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5 Myths About Your HVAC

Your HVAC unit does so much to keep you comfortable, yet it can be so misunderstood. Here are five myths about your HVAC system that you might not know.
Myths About HVAC Systems

Have you ever considered what other era you would want to live in besides the one in which you currently live? I have, and while some things might seem more exciting, I know that I would greatly miss the modern luxuries that I often take advantage of; from running water to things like toilet paper. Growing up in the south, I know I would especially miss having central heating and air. It is on my list of top 3 favorite technological advances. Your HVAC unit does so much to keep you comfortable, yet it can be so misunderstood. Here are five myths about your HVAC system that you might not know.

I Should Turn My Thermostat Off When I’m Gone

You might think turning off your AC when you’re gone would give your HVAC unit a break and save you money simultaneously. However, this is not correct. Rather than turning your thermostat off, turn it up (in the summer) or down (in the winter) by 7-10 degrees. Leaving the thermostat on will allow the HVAC to run and keep unwanted moisture out of the air. But, it will also let the temperature in your home to be a little closer to the temperature outside.

In turn, this will help your HVAC unit to work less. It will also keep your home comfortable for when you return. Turning your thermostat off would cause your home to be uncomfortable. AND, your HVAC would have to work harder to get the temperature regulated again. After a long day, no one enjoys waiting even to be comfortable and relaxed in their own home. According to energy.gov, by adjusting your thermostat by 7-10 degrees, you can save up to 10% on your heating and cooling.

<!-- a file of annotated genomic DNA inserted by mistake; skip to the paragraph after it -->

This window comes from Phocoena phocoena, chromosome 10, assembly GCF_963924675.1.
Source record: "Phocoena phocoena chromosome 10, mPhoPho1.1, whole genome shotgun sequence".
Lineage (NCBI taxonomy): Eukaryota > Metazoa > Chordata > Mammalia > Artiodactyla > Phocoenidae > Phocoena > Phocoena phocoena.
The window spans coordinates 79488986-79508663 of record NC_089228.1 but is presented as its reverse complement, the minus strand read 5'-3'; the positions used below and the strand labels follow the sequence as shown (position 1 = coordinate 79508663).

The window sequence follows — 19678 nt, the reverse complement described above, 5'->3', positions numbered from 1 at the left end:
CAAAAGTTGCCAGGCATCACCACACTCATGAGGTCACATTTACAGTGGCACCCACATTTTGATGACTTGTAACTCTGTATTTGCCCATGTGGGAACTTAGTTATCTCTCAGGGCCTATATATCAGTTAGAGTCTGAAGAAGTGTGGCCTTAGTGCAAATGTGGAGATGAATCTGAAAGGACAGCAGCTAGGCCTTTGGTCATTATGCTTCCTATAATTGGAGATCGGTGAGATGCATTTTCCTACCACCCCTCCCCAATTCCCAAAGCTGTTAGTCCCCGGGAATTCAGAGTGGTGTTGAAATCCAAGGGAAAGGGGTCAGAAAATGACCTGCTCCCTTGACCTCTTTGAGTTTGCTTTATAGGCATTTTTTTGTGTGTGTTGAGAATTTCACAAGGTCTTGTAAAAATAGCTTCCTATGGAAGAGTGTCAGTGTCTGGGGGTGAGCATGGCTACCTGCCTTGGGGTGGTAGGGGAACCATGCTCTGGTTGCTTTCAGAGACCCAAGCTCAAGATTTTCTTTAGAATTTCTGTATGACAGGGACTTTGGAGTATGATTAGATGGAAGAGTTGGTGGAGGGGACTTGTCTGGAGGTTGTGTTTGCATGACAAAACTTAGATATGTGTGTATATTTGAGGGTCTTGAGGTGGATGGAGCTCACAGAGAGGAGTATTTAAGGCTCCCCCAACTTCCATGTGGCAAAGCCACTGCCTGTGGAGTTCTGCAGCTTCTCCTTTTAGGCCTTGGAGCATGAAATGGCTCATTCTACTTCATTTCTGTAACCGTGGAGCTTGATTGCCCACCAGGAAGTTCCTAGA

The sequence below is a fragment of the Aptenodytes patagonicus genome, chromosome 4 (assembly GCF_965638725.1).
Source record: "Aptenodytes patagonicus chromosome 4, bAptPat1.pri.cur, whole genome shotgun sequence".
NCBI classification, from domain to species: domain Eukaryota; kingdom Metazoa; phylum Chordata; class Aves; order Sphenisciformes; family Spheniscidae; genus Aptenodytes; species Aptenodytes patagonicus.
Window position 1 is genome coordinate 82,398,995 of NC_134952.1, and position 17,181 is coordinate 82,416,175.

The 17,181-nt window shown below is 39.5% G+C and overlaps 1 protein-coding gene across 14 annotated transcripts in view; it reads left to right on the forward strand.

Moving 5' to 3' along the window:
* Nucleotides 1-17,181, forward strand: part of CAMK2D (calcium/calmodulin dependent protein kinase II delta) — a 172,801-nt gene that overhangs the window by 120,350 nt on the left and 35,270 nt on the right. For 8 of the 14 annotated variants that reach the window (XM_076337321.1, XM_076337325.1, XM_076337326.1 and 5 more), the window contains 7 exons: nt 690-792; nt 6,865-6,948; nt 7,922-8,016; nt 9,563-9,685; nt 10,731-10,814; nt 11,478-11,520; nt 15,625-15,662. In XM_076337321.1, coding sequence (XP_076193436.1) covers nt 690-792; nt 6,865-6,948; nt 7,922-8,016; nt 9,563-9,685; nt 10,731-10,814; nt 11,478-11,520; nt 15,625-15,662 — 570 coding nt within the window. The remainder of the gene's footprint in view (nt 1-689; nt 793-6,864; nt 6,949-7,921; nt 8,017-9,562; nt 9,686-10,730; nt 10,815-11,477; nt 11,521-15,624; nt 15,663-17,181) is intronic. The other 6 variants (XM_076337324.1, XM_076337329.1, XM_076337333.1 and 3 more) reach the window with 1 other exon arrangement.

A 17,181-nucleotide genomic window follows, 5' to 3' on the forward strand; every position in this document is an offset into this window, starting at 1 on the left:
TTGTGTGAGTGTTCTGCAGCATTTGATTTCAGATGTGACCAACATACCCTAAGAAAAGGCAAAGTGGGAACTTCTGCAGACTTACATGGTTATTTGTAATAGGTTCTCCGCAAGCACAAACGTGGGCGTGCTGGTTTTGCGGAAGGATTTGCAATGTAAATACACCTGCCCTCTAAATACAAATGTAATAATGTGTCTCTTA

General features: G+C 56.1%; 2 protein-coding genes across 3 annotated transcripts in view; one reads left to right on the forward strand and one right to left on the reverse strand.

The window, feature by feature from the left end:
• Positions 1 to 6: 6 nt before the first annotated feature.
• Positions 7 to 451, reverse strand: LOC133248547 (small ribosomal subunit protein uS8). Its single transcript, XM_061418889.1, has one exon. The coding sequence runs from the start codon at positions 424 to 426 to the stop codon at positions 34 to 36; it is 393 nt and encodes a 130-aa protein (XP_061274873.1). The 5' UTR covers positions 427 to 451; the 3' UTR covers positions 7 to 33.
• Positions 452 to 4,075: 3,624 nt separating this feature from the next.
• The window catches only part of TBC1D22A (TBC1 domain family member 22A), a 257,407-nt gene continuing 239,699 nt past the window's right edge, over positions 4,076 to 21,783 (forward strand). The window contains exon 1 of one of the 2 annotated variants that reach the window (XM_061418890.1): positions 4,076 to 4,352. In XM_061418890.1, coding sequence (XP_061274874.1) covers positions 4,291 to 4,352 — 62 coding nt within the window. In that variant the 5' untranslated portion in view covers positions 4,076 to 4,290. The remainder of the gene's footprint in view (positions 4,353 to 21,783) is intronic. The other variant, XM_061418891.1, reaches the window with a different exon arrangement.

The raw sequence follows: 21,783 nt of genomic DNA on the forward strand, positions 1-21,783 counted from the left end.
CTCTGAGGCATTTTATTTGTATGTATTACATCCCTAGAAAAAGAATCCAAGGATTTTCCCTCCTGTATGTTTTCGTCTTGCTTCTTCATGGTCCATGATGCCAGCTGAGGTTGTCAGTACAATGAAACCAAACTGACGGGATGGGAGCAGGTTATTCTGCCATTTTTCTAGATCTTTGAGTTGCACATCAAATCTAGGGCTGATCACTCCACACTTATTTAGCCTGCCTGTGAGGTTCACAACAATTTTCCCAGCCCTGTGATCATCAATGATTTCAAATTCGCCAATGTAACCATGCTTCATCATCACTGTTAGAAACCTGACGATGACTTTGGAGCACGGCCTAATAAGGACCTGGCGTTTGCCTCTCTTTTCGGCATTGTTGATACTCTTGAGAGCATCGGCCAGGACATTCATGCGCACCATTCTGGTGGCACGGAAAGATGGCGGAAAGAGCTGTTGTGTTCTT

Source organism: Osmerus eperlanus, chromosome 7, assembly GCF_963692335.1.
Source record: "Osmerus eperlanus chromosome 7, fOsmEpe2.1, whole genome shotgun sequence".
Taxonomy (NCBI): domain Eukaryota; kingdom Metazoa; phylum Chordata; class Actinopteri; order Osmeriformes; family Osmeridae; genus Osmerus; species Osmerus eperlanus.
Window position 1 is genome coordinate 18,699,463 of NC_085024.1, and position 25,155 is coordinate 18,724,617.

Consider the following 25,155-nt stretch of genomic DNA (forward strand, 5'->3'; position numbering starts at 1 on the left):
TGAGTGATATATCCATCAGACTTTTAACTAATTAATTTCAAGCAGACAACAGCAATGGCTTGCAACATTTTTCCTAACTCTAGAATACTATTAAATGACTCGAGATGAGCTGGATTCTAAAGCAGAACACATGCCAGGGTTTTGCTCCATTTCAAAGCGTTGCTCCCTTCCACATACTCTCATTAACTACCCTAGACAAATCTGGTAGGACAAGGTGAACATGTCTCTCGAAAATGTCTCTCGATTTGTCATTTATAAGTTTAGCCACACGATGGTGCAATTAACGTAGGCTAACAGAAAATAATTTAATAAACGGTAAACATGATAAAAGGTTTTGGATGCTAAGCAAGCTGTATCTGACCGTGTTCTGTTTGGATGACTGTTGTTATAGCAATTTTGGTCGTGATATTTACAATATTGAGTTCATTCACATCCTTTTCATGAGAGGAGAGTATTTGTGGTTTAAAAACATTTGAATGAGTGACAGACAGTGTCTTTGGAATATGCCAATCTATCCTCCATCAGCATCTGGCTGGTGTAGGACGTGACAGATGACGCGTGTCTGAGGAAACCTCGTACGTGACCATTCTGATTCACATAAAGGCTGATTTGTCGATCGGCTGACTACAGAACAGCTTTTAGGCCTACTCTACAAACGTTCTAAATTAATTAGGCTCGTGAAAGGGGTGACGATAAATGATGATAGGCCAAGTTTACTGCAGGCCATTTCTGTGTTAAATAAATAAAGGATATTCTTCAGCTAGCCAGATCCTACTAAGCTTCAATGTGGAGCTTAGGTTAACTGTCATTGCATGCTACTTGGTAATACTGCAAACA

I Must Always Keep My HVAC Set to “Auto” Instead of “On”

This one is tricky as it depends on what you are trying to accomplish by using your HVAC system. If you leave your system set to “on,” the air in your home will be constantly filtered through your HVAC system. This means the air in your home is continually being cleaned and moisture filtered out. It also means that the heat and air will constantly be circulated, which can mean more even and consistent temperatures throughout your home.

On the downside, it also means that you will consume more energy and have a higher energy bill. You will also need to replace your air filters more often. If you leave your system set to “auto,” you will be using less energy and fewer air filters. However, your air won’t be cleaned constantly, and the temperature will not be as consistent throughout your home. Also, continually starting and stopping your HVAC system can cause a lot of wear and tear on the fan inside and cause it to wear out more often.

I Can Use a Ceiling Fan and Get the Same Results as an HVAC

A fan can help you cool down, but at the end of the day, if the temperature is 98 degrees, you are still just blowing around air that is 98 degrees. A fan doesn’t do anything to cool off and remove the humidity from the air in your home. So if you are looking for comfort, replacing your air conditioning with a fan won’t bring you your desired results. While a fan won’t ever be able to replace an AC system, a ceiling fan can help you feel up to 4 degrees cooler. This may allow you to bump your system settings up a few degrees to save money in the summertime.

An Energy Efficient HVAC System Will Automatically Lower Utility Bills

There is a motto in the field of building science that goes like this: “Build tight. Ventilate Right.” The different parts of your house work together as one whole system. Replacing your old HVAC system with an energy-efficient HVAC system doesn’t guarantee a considerable reduction in energy usage. If your house is leaking air due to a lack of an air-tight seal, your HVAC system will work harder than it needs to keep your home at your desired temperature.

I Lose a Majority of My Cooled/Heated Air Through My Windows

According to America Heating and Cooling, “It’s possible—but it’s nothing caulking won’t fix. It’s more likely you’re losing energy through your ceiling and roof. On average, about half of heating and cooling loss comes from air leaks and low-quality, low-performing insulation.” Using a spray or injection foam on your home’s walls can help with this. When installed, the foam seals up all the nooks and crannies. This prevents the air from moving freely through your floors, walls, and roof. Fixing your insulation will help regulate temperatures in your home. In the long run it will save you money on energy bills and HVAC repairs.

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